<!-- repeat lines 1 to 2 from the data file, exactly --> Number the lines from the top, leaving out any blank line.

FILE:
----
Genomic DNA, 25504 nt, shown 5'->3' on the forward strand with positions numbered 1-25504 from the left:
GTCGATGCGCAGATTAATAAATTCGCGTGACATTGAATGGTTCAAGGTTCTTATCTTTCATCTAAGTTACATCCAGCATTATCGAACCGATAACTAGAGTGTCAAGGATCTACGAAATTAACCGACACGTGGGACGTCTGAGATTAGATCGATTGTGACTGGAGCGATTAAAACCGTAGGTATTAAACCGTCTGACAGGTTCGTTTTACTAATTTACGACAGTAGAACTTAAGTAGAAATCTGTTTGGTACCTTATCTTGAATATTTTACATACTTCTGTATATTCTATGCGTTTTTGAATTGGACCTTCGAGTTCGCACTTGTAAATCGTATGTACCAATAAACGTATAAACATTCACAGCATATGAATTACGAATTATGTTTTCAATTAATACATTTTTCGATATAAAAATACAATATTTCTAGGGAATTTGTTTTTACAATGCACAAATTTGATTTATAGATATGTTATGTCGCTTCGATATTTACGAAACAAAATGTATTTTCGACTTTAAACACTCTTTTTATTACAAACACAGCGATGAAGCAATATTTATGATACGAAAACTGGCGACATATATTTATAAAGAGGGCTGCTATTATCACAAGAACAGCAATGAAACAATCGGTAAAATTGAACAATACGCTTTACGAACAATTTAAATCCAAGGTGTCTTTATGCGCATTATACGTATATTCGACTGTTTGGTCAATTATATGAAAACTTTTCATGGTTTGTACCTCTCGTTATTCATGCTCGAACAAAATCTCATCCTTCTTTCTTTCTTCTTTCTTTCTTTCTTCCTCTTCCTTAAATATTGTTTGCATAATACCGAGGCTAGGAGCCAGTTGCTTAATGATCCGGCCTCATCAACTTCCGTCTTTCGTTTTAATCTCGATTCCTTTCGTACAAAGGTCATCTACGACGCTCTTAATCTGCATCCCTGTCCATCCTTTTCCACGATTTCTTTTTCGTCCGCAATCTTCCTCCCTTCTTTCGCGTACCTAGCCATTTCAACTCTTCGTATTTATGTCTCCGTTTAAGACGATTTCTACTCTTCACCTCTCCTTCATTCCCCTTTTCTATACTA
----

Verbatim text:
Genomic DNA, 25504 nt, shown 5'->3' on the forward strand with positions numbered 1-25504 from the left:
GTCGATGCGCAGATTAATAAATTCGCGTGACATTGAATGGTTCAAGGTTCTTATCTTTCATCTAAGTTACATCCAGCATTATCGAACCGATAACTAGAGTGTCAAGGATCTACGAAATTAACCGACACGTGGGACGTCTGAGATTAGATCGATTGTGACTGGAGCGATTAAAACCGTAGGTATTAAACCGTCTGACAGGTTCGTTTTACTAATTTACGACAGTAGAACTTAAGTAGAAATCTGTTTGGTACCTTATCTTGAATATTTTACATACTTCTGTATATTCTATGCGTTTTTGAATTGGACCTTCGAGTTCGCACTTGTAAATCGTATGTACCAATAAACGTATAAACATTCACAGCATATGAATTACGAATTATGTTTTCAATTAATACATTTTTCGATATAAAAATACAATATTTCTAGGGAATTTGTTTTTACAATGCACAAATTTGATTTATAGATATGTTATGTCGCTTCGATATTTACGAAACAAAATGTATTTTCGACTTTAAACACTCTTTTTATTACAAACACAGCGATGAAGCAATATTTATGATACGAAAACTGGCGACATATATTTATAAAGAGGGCTGCTATTATCACAAGAACAGCAATGAAACAATCGGTAAAATTGAACAATACGCTTTACGAACAATTTAAATCCAAGGTGTCTTTATGCGCATTATACGTATATTCGACTGTTTGGTCAATTATATGAAAACTTTTCATGGTTTGTACCTCTCGTTATTCATGCTCGAACAAAATCTCATCCTTCTTTCTTTCTTCTTTCTTTCTTTCTTCCTCTTCCTTAAATATTGTTTGCATAATACCGAGGCTAGGAGCCAGTTGCTTAATGATCCGGCCTCATCAACTTCCGTCTTTCGTTTTAATCTCGATTCCTTTCGTACAAAGGTCATCTACGACGCTCTTAATCTGCATCCCTGTCCATCCTTTTCCACGATTTCTTTTTCGTCCGCAATCTTCCTCCCTTCTTTCGCGTACCTAGCCATTTCAACTCTTCGTATTTATGTCTCCGTTTAAGACGATTTCTACTCTTCACCTCTCCTTCATTCCCCTTTTCTATACTA